Navy: Freedom LCS Conducted More Than Training Missions in South China Sea

USS Freedom (LCS-1) arrives at Joint Base Pearl Harbor-Hickam on Dec. 13, 2013.

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USS Freedom (LCS-1) arrives at Joint Base Pearl Harbor-Hickam on Dec. 13, 2013.
USS Freedom (LCS-1) arrives at Joint Base Pearl Harbor-Hickam on Dec. 13, 2013.

The U.S. Navy’s first Littoral Combat Ship (LCS-1) conducted real-world operations in the South China Sea during the ship’s deployment to Singapore, the commander of U.S. Navy Surface Forces said on Monday.

USS Freedom (LCS-1) conducted “pretty standard patrol” operations in the South China Sea under orders from the U.S. 7th Fleet based in Japan, Vice Adm. Tom Copeman told reporters during a Monday conference calls.

“They won’t be writing a book about it 30 years from now,”Copeman said.
It was: “presence; it’s showing the flag; common operational picture; flight ops, 11 meter [boat operations].”

Copeman did not go into details of the missions but revelation of the operations changes perception of the deployment — which was billed as consisting of mostly training missions and international cooperation exercises.

Overall Copeman billed the ten-month deployment to Singapore as a success, despite several high profile systems problems during the first time deployment.

“I don’t agree the deployment was characterized by a series of breakdowns,” Copeman said.
“This is a research and development platform we took a pretty significant risk with”

In July, Freedom lost propulsion due to a problem with two of the ship’s four Isotta Fraschini V1708 diesel electrical generators that overheated and shutdown that required the ship to return to port.

Its first significant underway in May from was cut short due to lube oil problems that caused the ship to return to port.

In October, the crew found three feet of water in the ship’s bilge due to a broken seawater pipe.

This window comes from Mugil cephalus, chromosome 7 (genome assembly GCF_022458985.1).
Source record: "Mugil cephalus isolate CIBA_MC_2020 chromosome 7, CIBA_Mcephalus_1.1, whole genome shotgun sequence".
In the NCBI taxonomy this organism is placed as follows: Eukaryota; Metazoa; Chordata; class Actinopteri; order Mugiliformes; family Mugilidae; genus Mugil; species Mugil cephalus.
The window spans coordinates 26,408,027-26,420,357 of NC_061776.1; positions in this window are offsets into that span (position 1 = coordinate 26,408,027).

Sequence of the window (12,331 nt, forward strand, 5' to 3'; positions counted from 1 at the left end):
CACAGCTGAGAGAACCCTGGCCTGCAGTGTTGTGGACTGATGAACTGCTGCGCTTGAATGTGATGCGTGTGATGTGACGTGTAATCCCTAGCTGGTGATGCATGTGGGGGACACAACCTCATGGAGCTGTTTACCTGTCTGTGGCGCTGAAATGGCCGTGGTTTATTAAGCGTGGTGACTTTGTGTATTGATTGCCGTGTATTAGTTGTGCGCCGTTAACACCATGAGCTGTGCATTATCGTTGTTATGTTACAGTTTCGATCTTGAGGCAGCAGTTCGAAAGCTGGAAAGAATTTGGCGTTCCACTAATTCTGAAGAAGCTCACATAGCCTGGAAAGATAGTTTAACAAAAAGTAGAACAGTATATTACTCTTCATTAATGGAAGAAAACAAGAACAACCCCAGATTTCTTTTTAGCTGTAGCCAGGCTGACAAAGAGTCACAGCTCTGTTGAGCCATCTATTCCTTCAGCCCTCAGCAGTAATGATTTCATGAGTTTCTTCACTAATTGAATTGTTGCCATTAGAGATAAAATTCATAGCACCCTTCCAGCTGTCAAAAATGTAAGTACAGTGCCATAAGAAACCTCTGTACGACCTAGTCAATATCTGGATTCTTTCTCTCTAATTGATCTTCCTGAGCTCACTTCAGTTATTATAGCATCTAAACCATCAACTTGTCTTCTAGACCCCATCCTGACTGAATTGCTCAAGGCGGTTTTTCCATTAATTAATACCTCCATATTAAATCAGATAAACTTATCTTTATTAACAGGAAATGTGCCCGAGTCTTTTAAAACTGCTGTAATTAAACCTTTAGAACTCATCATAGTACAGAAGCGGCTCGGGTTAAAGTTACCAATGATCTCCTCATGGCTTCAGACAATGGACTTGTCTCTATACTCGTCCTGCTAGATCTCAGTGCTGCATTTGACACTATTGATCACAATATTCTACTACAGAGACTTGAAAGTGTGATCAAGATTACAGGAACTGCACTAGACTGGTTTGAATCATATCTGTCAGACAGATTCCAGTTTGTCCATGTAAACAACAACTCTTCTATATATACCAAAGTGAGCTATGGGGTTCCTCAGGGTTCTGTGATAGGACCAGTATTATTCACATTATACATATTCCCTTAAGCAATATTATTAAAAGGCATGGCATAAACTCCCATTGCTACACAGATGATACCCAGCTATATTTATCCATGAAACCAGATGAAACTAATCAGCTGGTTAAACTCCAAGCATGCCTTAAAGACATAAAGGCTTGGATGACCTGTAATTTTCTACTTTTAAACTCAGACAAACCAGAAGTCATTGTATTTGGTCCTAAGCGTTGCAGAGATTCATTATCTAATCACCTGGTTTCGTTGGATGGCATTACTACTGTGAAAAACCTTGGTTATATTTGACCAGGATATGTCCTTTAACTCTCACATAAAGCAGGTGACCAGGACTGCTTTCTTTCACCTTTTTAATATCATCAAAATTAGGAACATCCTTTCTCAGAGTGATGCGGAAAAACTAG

“While the ship was deployed for ten months, it was available for 70 percent of the time for the operational commander, which is on par with most other ship in the fleet for forward deployed,” Copeman said.

The Navy and Lockheed Martin have already made design changes in follow on ships of the Freedom-class to improve the diesel generators and the cooling systems.

“Between LCS-1 and LCS-5 [Milwaukee] there’s been a redesign of the ship’s service diesel generators, redesign of the main reduction gear coolers which proved problematic,” Copeman said.

Copeman also said the addition of ten sailors to both versions of LCS core crew of 40 would be a permanent addition to the ship’s compliment.

“Fatigue has been a problem on the ship in the past and [the additional crew] worked out pretty well for us,” Copeman said.

The next LCS deployment is scheduled later in 2014 with the second Freedom- class ship— USS Fort Worth (LCS-3).

“It’s going to be 16 months. There’s going to be significantly more crew turnover than during Freedom’s deployment,” Copeman said.

During Freedom’s deployment, the crew was swapped at the halfway point as a test of the LCS manning scheme that would assign two ships a rotation of three crews for forward deployed ships.

The other LCS ship class, Independence (LCS-2), won’t be ready for deployment until after it completes testing and evaluating the mine countermeasure (MCM) for both classes of ships sometime in 2015.

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